Season for Temptation

Season for Temptation

by Theresa Romain
3.6 10

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Season for Temptation 3.6 out of 5 based on 0 ratings. 10 reviews.
Anonymous More than 1 year ago
This book was so good, I had to stay up to finish it. It's romantic and funny. I thoroughly enjoyed it. Kudos to the ailuthor. Job well done.
harstan More than 1 year ago
In 1817 Lord Oliver approves of James Matison's suit of the former's daughter Louisa. James arrives in Kent to meet Louisa's family when he hears a women curse. He thinks Louisa's half-sister Julia is impulsive and cute. She introduces him to her three younger sisters and brother while she eats the better snacks. James and Louisa met in a library at a party. She was hiding amidst the books as she loves to read while he sought a bathroom. He feels awkward as he now realizes he is attracted to her sister and enjoys the impish play between his fiancée and Julia. Louisa's parents arrive after a calf is born. Dinner proves as lively; reminding him of his mother's need for no scandal since his late brother-in-law died in his mistress' arms. James feels welcomed. The next morning he is late for breakfast, but Julia sees he has a nice meal while he coaxes her to join him, which she does. Feeling distraught as he wants to kiss Julia, he asks Louisa to set a date. She acts skittish trying to delay him while also backing away from his attempt to kiss her. Louisa explains she will come to London with Julia being sponsored by their Aunt Estella. They will wed after that; he agrees though his attraction is to her sister. A strong unique cast, especially Julia's eccentric family, anchors this engaging romantic triangle between the two sisters and the Viscount. Each adores and respects one another, which adds depth as not one of them deserves to be hurt. In fact James's mom is the villain, but comes across as inane and selfish while causing unnecessary conflict to an otherwise wonderful fresh Regency romance. Harriet Klausner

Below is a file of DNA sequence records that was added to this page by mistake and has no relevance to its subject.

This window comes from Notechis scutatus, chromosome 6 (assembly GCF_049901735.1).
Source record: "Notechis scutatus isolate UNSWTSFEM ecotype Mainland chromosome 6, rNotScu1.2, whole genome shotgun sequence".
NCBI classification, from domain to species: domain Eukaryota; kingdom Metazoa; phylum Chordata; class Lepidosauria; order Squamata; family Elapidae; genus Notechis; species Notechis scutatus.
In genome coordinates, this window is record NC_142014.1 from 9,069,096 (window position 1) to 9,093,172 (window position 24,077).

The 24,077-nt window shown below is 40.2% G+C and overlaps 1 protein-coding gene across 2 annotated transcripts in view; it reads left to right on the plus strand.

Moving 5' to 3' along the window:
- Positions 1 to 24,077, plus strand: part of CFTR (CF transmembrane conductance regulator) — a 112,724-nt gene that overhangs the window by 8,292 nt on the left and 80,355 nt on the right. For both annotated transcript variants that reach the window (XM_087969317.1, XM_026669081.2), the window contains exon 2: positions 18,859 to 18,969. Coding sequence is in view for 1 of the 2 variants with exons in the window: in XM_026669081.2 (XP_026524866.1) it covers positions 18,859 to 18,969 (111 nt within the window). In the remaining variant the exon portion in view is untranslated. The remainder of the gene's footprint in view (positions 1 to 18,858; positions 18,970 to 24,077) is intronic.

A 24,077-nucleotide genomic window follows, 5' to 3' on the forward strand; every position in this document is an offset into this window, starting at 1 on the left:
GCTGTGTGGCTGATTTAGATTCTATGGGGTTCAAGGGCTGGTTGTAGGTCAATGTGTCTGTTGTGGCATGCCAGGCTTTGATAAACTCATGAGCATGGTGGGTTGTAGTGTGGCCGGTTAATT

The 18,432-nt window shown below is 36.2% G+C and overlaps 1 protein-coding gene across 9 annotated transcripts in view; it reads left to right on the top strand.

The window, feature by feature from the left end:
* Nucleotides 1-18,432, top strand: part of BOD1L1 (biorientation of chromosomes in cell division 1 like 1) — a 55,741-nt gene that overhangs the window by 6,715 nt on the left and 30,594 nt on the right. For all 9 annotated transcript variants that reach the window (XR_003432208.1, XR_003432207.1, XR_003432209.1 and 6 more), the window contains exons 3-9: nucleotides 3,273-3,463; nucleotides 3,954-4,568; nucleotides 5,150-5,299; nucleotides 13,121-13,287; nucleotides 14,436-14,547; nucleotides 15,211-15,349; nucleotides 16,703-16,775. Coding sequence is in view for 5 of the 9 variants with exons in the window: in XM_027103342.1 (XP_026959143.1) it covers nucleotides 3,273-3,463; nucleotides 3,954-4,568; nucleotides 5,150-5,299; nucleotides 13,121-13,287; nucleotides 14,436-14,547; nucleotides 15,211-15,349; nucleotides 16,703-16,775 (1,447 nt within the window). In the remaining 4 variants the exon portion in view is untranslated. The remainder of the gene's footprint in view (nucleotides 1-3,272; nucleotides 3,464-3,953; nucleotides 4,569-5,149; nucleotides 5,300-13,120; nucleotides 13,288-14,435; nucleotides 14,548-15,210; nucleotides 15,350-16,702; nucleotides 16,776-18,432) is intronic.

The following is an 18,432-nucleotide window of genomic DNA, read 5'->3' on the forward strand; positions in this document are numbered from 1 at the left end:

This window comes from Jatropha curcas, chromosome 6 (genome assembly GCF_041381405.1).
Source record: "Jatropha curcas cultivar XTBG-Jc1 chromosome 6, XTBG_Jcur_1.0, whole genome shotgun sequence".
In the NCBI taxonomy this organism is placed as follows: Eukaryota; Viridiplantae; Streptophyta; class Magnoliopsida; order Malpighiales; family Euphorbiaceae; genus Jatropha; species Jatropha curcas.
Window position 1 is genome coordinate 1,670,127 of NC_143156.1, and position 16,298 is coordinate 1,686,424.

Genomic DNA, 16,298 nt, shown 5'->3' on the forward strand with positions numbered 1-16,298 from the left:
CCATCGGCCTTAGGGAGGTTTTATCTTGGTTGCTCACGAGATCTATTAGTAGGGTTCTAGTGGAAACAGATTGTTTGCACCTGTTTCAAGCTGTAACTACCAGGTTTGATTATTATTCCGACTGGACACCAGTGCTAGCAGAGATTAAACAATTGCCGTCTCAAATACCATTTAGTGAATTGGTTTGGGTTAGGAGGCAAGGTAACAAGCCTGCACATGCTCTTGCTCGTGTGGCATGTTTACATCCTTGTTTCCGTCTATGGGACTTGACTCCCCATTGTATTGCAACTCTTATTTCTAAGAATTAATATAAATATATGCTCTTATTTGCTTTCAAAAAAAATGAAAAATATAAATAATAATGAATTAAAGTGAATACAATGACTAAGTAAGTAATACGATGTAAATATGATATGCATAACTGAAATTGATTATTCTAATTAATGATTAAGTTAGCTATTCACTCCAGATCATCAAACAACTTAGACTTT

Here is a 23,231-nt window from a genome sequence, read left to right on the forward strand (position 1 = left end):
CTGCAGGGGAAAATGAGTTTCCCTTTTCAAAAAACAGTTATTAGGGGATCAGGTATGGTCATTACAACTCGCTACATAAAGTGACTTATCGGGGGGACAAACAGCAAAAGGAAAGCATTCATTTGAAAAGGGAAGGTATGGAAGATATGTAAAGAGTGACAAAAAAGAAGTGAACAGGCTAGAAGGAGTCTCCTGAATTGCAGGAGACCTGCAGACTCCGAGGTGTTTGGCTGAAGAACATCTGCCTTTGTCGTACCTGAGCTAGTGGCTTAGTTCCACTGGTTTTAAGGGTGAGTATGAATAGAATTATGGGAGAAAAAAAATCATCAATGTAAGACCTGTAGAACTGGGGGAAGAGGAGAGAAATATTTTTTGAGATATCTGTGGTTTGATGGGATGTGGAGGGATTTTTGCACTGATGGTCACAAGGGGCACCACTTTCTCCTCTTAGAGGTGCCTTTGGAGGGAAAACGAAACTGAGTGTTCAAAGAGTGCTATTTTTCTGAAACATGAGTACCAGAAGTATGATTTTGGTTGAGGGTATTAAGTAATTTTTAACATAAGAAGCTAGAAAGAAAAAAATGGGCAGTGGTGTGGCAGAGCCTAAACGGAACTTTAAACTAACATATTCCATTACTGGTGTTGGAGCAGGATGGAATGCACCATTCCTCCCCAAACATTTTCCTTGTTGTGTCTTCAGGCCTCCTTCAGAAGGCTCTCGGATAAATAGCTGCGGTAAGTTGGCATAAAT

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TSteiner More than 1 year ago
Lord Matheson needs a wife posthaste and he asking the first lovely lady that piqued his interest and that was his first mistake! James has a few problems. First, he is engaged to an eloquent, intelligent, and enchanting woman that he doesn't love. Second, he has to get married quickly to defuse the scandal that has befallen his sister and her daughters. Third, and the worst yet, he is in love with his fiancé's sister. What is a Viscount to do? When you envision a proper lady you see Louisa Oliver. Demure, proper and lovely, she was a perfect choice to become the next Viscountess. She is the complete opposite of her step sister, Julia Herington. Julia is impetuous, speaks her mind and is very vivid. These two women grew up together forming an unbreakable bond. Julia is ecstatic about her sister's engagement. Julia is unschooled in love and it doesn't become clear to her right away that she is developing feelings for James. So she does what every respectable lady would do, she sets out to deter those feelings and to find herself a suitable husband. The London ton won't know what hit them. Poor Lord Matheson, he has countless problems and he still needs to maneuver the mazes of the ton. Society has been a thorn in his side all his life and now that he has found the perfect woman, he is not allowed to pursue her. Constant encounters, growing feelings and clueless vexing relatives are the least of his concerns. His head knows what needs to be done, now if only he can get his heart to agree. He must relinquish Julia once and for all. This was a relaxing enjoyable read. The story was slow starting but engaging. The subject matter was handled extremely well. When you have a man who is engaged to a woman that he doesn't love, but falls in love with her sister, you cannot have a rushed story. Ms. Romain was able to write a believable book that was thought out and thorough, an absolute joy. The last third of the book was absolutely the best and worth the journey to get there. Season for Temptation is an entertaining read with an unconventional love triangle, quirky relatives and well placed humorous moments; a romantic tale for the senses.